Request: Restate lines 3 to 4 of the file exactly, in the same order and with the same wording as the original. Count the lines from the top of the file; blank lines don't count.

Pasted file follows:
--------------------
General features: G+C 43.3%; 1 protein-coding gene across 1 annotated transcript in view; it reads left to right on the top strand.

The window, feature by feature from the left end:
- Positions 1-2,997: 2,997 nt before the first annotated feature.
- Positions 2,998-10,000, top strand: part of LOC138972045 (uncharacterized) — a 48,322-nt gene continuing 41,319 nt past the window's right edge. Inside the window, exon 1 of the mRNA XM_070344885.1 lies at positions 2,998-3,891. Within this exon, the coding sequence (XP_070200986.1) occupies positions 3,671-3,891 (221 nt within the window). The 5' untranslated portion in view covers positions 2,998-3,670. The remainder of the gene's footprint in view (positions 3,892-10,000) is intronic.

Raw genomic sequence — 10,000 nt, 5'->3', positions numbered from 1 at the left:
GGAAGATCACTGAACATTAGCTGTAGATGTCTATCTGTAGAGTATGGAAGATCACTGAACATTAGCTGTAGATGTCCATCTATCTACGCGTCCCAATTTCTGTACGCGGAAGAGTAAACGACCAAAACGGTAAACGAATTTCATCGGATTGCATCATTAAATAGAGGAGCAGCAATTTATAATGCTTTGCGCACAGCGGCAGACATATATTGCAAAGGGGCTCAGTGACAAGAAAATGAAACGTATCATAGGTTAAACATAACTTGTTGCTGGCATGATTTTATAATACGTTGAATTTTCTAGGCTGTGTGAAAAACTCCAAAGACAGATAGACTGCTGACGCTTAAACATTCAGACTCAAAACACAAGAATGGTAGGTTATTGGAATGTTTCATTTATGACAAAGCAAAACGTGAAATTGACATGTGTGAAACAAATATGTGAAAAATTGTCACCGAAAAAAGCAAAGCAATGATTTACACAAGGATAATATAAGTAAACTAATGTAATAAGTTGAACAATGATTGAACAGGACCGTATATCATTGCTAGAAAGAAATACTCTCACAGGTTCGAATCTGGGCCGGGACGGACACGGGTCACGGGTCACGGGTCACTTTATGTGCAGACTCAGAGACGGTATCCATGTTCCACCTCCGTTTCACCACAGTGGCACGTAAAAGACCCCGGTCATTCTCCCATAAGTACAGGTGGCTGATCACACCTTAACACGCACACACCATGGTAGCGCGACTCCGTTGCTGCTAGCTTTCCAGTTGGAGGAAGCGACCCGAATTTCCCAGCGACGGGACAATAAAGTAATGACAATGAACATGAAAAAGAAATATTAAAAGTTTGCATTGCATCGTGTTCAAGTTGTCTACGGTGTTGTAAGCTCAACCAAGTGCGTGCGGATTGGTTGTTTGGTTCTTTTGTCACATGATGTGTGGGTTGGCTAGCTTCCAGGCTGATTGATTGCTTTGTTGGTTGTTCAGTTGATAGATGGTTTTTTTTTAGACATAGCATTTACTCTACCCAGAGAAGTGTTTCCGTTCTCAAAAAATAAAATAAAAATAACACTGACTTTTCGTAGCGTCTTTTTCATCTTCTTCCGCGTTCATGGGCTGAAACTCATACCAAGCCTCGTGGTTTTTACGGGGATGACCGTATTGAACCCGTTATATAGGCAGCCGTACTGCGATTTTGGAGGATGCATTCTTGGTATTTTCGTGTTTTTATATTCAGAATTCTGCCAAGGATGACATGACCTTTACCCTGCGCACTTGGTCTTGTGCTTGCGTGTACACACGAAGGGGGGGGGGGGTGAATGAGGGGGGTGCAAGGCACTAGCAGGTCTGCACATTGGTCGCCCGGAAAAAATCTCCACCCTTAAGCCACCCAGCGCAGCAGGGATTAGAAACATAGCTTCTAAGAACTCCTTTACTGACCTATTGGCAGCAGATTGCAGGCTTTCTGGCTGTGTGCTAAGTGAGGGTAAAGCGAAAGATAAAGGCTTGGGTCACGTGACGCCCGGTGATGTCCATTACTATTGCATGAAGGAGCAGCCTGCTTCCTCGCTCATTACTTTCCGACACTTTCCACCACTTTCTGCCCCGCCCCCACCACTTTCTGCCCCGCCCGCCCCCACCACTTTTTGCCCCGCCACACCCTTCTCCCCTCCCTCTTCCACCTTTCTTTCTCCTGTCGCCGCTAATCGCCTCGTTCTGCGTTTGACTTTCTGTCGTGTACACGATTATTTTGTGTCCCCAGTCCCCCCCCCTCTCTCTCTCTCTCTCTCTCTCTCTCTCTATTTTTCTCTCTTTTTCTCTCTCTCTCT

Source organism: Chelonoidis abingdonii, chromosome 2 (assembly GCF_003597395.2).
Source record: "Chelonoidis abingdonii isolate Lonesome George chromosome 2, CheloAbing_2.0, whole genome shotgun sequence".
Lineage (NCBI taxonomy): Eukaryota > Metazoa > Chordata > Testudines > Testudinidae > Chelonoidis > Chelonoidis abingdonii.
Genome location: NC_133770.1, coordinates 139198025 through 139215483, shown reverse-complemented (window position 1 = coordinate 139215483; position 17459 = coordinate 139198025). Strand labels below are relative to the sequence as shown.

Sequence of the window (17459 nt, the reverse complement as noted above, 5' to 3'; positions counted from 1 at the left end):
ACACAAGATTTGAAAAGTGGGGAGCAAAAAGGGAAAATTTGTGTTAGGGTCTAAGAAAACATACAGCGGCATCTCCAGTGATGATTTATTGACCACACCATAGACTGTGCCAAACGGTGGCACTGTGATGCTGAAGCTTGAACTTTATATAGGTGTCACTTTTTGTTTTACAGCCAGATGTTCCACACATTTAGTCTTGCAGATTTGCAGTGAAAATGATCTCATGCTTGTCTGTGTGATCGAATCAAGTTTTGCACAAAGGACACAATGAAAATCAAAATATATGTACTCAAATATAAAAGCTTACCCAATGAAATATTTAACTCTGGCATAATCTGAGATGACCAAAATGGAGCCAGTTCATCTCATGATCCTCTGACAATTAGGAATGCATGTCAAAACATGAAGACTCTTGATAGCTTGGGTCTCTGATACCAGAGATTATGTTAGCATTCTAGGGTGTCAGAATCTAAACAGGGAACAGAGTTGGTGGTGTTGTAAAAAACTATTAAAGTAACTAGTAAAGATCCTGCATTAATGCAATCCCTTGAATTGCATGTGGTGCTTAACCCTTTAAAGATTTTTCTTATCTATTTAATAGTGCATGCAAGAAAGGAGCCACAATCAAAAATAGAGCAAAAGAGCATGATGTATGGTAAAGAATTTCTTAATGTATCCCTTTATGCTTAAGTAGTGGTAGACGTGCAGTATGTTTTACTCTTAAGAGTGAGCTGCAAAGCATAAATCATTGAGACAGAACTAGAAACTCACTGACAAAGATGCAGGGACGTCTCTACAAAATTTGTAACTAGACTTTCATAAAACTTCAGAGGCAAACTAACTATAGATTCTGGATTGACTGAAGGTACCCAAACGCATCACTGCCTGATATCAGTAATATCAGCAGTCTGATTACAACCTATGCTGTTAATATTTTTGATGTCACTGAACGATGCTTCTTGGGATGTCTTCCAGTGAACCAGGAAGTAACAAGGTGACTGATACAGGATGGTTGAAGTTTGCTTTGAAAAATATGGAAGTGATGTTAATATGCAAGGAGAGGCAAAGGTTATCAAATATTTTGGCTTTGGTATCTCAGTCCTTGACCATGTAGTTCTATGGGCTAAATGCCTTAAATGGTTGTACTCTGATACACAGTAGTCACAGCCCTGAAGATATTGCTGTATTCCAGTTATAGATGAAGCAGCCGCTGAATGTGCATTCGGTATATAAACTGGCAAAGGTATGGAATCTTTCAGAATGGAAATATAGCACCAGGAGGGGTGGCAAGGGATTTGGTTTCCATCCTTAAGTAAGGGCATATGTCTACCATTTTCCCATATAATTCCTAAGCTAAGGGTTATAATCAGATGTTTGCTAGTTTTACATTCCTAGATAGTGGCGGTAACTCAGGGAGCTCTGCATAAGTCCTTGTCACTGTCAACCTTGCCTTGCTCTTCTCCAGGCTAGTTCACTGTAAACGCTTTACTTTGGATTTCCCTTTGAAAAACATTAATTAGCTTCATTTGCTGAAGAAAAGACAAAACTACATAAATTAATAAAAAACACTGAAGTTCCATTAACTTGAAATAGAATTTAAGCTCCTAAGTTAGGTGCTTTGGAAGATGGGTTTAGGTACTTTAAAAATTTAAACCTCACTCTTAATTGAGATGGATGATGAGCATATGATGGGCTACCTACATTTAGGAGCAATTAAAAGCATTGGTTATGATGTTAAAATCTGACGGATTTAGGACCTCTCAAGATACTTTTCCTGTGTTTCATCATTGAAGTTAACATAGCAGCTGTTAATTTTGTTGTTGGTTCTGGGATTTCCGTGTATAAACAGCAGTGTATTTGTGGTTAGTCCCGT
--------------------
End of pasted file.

- Positions 1-2,997: 2,997 nt before the first annotated feature.
- Positions 2,998-10,000, top strand: part of LOC138972045 (uncharacterized) — a 48,322-nt gene continuing 41,319 nt past the window's right edge. Inside the window, exon 1 of the mRNA XM_070344885.1 lies at positions 2,998-3,891. Within this exon, the coding sequence (XP_070200986.1) occupies positions 3,671-3,891 (221 nt within the window). The 5' untranslated portion in view covers positions 2,998-3,670. The remainder of the gene's footprint in view (positions 3,892-10,000) is intronic.